The Competition Commission of Singapore (CCS), for an agency tasked with ensuring that consumers are protected from the evil tendencies of monopolistic business practices, has once again demonstrated that it is incapable of delivering on its chief mandate.
With the intense competition between Uber and Grab over the past few years, everybody knew it was a zero-sum game and a war of attrition.
And, in such a battle, there can be only one survivor.
But now that Grab is the largest player in the market, does it also mean that consumers and drivers are left without a choice but to submit to the whims and wants of Grab?
More likely than not, the reality is that the free market will self-regulate and there will always be another alternative to Grab.
Already, there has been a new entrant into the same market (Ryde), and there is talk that Indonesia's GoJek is looking to enter Singapore as well (Ryde hopes to fill void left by Uber's exit, March 29; S-E Asian rivals to face off as Uber exits region, April 2).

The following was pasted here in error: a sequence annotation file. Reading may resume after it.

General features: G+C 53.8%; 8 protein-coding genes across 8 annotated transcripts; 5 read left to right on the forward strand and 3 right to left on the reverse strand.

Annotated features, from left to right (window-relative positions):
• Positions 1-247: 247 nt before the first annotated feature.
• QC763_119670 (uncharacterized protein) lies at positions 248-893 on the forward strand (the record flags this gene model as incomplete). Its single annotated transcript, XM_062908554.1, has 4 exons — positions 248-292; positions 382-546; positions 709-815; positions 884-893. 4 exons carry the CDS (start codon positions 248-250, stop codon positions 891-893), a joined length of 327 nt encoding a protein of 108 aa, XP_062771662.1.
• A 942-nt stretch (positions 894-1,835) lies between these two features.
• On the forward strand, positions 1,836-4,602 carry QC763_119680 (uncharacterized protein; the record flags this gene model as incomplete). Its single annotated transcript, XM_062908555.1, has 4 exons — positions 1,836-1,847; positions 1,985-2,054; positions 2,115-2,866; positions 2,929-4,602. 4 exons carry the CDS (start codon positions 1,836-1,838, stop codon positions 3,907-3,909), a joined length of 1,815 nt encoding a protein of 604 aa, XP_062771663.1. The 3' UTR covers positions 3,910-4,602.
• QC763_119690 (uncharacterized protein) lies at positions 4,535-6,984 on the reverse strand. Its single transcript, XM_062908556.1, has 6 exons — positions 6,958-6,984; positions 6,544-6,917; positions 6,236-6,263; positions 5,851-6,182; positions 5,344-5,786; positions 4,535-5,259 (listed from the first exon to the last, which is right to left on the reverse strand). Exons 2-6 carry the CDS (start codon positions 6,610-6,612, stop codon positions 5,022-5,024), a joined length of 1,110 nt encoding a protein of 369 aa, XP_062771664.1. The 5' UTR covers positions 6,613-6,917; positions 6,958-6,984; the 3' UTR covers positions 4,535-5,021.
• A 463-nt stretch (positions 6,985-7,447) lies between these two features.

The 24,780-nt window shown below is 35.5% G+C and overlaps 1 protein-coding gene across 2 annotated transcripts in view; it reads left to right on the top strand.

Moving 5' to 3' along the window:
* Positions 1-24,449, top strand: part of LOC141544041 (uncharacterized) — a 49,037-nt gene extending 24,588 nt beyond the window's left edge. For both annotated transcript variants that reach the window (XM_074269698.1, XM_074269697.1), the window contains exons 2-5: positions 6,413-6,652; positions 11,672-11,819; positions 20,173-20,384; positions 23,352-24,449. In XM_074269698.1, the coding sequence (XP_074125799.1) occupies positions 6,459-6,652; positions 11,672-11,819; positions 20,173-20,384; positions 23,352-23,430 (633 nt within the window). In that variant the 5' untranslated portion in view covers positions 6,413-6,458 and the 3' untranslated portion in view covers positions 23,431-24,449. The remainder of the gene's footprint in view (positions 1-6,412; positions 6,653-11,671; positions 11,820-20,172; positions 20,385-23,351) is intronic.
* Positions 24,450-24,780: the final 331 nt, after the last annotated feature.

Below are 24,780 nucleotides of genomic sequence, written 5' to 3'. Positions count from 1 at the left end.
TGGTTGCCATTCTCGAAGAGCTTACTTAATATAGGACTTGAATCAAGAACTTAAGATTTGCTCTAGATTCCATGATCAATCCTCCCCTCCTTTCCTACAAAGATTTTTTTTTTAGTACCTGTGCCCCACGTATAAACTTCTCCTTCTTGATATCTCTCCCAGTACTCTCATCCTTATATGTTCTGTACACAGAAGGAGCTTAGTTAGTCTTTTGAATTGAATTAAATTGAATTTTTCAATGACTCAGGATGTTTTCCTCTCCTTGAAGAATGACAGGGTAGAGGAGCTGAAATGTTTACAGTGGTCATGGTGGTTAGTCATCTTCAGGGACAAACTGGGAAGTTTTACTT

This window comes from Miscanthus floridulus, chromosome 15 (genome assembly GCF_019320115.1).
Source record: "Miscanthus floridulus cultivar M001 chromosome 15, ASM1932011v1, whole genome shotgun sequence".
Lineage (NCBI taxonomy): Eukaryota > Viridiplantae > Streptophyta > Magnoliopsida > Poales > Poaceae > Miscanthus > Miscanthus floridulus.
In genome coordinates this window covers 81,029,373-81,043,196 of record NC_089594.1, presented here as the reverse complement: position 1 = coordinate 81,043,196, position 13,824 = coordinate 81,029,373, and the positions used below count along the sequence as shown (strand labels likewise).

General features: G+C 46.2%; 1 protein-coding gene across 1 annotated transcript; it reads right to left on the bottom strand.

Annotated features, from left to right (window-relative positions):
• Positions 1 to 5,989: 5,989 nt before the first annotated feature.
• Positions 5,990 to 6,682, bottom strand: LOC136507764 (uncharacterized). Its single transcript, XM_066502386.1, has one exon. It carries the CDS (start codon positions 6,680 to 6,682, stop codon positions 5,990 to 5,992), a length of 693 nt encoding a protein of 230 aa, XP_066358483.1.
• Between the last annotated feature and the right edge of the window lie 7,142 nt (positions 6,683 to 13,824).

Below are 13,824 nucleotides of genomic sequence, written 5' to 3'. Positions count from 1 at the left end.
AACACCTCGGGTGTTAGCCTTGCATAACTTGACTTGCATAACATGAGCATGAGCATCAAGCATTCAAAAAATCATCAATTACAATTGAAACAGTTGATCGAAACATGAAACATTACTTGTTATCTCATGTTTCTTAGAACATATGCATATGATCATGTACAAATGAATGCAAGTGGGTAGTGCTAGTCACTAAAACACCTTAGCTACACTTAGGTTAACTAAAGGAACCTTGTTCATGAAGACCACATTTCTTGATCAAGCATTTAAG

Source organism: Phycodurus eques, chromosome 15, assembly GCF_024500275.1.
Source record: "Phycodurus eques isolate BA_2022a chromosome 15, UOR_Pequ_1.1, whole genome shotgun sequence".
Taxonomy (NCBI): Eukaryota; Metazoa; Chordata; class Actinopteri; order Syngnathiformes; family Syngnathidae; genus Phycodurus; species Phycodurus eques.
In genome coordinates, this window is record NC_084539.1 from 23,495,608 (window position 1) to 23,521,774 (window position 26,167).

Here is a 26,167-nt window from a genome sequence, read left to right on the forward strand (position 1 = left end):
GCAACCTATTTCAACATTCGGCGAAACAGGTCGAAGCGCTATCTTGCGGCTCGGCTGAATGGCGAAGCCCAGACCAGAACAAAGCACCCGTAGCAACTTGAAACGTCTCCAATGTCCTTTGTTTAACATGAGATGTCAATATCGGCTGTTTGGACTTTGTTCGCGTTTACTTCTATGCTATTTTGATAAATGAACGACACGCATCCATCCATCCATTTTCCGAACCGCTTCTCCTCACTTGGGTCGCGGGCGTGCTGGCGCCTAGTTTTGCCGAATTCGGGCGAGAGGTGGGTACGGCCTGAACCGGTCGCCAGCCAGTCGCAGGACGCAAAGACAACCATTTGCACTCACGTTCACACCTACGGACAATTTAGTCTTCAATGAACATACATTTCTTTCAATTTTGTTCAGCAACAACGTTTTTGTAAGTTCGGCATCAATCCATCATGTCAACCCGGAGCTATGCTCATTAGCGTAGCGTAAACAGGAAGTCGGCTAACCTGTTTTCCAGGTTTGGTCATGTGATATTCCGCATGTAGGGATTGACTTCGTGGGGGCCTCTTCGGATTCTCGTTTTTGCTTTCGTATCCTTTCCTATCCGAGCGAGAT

Grab is far from being the only solution to all our transportation problems, and therein lies the reason why other players will always seek to do better and carve out their own slice of the pie.
As long as there is a healthy ecosystem for start-ups and new ideas, there is nothing to worry about.
That is why I think the statement from CCS is really a case of putting the cart before the horse.
In fact, the strong words in the CCS statement only serve to fan the flames of public fear. Some would even call it fear mongering.
Mok Shi Heng